Our explanation of why Horembeb had all traces of the name of Tutankhamen removed is equally valid. Anyway, neither the researchers' nor our theory is supported by historical data. According to some historians Horembeb had the names of his three predecessors removed out of hatred for those who, in fact, had helped him rise to power. We think he did it rather for a searing remorse. Honestly, our theory seems more convincing to us.
Moreover, if Horembeb had killed Tutankhamen to accede to the throne, he would not have accepted that Aye took that place, and wait for his death. He already had enough power in his hands, with the army completely on his side, to take the throne as soon as he killed the young Tutankhamen.
It may be strange and almost absurd to us that, in order to guarantee Tutankhamen a place in the afterlife, Horembeb agreed to kill him, like our story is suggesting, despite their profound love. But in ancient Egypt, unlike in our times, the afterlife was supreme, and not our mortal life. That is why Aye, Horembeb, and even Tut himself preferred a violent death of the young pharaoh. It is no coincidence that he was the most serene with this solution: to grant his afterlife and, eventually find back his lover Horembeb.
The fact that Akhenaton and Smenkhkare were lovers is claimed by several scholars, but there is absolutely no evidence that Tutankhamen, Horembeb, and Ramses were lovers too. The only clue is that, apart from Ramses, neither of them has left any children, either male or female, except for the two baby mummies buried with Tutankhamen.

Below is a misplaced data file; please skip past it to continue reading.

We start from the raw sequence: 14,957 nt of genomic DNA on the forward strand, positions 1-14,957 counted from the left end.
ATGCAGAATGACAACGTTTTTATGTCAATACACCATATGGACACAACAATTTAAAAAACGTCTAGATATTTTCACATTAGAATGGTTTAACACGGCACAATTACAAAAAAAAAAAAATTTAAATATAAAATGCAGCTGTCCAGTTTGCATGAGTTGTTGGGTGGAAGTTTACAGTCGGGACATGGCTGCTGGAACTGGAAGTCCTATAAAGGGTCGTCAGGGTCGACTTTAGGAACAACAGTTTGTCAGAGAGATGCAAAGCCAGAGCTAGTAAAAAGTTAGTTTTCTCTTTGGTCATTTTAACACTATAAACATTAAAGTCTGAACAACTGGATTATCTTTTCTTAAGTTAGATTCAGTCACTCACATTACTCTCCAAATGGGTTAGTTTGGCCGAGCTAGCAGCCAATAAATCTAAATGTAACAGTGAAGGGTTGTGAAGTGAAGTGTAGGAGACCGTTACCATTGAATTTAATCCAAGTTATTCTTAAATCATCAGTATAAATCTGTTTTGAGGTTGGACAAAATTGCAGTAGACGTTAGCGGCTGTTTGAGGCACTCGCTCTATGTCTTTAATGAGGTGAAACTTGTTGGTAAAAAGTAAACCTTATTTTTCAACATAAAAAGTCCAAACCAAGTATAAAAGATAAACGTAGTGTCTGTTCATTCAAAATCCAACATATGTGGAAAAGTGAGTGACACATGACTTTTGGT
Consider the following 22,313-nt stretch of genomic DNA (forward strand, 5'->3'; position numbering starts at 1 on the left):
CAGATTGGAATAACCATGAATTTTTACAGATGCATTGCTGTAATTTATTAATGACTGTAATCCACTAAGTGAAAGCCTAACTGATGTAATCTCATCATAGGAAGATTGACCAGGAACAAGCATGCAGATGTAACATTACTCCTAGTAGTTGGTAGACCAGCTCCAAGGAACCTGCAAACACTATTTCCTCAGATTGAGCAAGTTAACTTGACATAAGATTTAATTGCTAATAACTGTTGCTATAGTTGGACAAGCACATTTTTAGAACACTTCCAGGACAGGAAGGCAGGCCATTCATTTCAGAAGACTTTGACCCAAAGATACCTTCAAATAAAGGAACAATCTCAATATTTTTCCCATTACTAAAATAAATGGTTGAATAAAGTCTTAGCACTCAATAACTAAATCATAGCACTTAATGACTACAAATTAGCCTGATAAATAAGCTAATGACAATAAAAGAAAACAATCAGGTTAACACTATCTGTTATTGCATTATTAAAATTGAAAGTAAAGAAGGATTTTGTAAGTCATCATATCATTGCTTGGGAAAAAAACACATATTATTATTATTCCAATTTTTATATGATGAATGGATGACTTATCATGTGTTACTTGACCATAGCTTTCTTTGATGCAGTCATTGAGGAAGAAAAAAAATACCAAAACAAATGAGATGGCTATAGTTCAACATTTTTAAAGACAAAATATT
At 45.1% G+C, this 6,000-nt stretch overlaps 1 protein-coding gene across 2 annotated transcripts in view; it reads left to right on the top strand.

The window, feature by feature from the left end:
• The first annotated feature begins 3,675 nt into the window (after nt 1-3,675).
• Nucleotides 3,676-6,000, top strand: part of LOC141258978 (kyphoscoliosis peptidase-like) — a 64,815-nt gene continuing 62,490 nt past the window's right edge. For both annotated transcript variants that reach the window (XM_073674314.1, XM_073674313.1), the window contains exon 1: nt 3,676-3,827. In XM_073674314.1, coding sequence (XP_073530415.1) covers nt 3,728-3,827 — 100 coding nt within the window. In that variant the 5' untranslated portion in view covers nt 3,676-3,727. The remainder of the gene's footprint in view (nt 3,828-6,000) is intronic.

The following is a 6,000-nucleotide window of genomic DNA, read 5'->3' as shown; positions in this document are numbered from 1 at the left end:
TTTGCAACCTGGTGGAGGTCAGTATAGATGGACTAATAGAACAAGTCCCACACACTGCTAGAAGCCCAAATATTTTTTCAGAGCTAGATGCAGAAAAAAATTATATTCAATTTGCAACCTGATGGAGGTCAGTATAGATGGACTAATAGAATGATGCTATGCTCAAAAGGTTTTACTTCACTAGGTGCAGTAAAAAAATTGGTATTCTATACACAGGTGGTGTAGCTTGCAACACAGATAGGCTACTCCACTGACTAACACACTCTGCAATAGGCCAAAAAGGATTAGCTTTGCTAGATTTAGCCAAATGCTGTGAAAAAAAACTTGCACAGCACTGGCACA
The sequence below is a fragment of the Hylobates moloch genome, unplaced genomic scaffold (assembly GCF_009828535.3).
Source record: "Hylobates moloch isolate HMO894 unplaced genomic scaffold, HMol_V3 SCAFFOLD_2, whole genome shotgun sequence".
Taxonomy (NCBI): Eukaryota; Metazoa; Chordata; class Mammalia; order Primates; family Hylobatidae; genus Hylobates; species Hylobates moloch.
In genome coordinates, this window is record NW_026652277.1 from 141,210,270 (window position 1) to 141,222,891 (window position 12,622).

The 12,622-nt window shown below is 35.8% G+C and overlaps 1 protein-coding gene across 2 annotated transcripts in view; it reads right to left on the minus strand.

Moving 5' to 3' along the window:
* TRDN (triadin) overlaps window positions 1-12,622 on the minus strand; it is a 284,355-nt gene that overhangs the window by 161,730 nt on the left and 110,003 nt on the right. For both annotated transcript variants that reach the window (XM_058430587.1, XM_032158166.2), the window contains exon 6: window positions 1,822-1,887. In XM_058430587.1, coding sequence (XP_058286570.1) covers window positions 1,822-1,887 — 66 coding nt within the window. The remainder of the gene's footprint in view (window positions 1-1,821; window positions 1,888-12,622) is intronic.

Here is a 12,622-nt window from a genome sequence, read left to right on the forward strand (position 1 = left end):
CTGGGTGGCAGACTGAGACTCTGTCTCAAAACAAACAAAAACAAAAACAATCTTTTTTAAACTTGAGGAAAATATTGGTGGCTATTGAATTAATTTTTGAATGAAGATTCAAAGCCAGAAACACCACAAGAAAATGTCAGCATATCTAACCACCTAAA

Finally, pharaoh Ramses I was almost certainly the true son of general Seti. Replacing Baqet with the real Ramses is just a figment of our imagination.
A controversial point, that we only have treated in passing in this story, is the place and manner of burial of Tutankhamen. His tomb is not a royal one, because it is too small for a man of his status in those days. Also the cartouches in his tomb were written over other names, and the name of Tutankhamen replaced the original names inscribed on various objects that were placed in the tomb of the young pharaoh. This suggests that the burial was made in great haste and secrecy. Why? There is no clear explanation, just a jumble of assumptions. Therefore the hypothesis laid out in this story is as valid as any other: the fear that the priests of Amon could incite people to violate the tomb of the deceased pharaoh, like they did to his father's mummy.
One last note about the spelling of names: in the literature about ancient Egypt, the names of historical figures are transcribed in a thousand different ways. We chose one, not necessarily better than any other, but we believe that the names are recognizable. Finally, the appellation "pharaoh" was probably not used at that time, but simply the title of "king" or "sovereign." We used it only because it is the most familiar to readers.
This story may be partly historical and partly imagination, so be it. Anyway, we hope your liked it.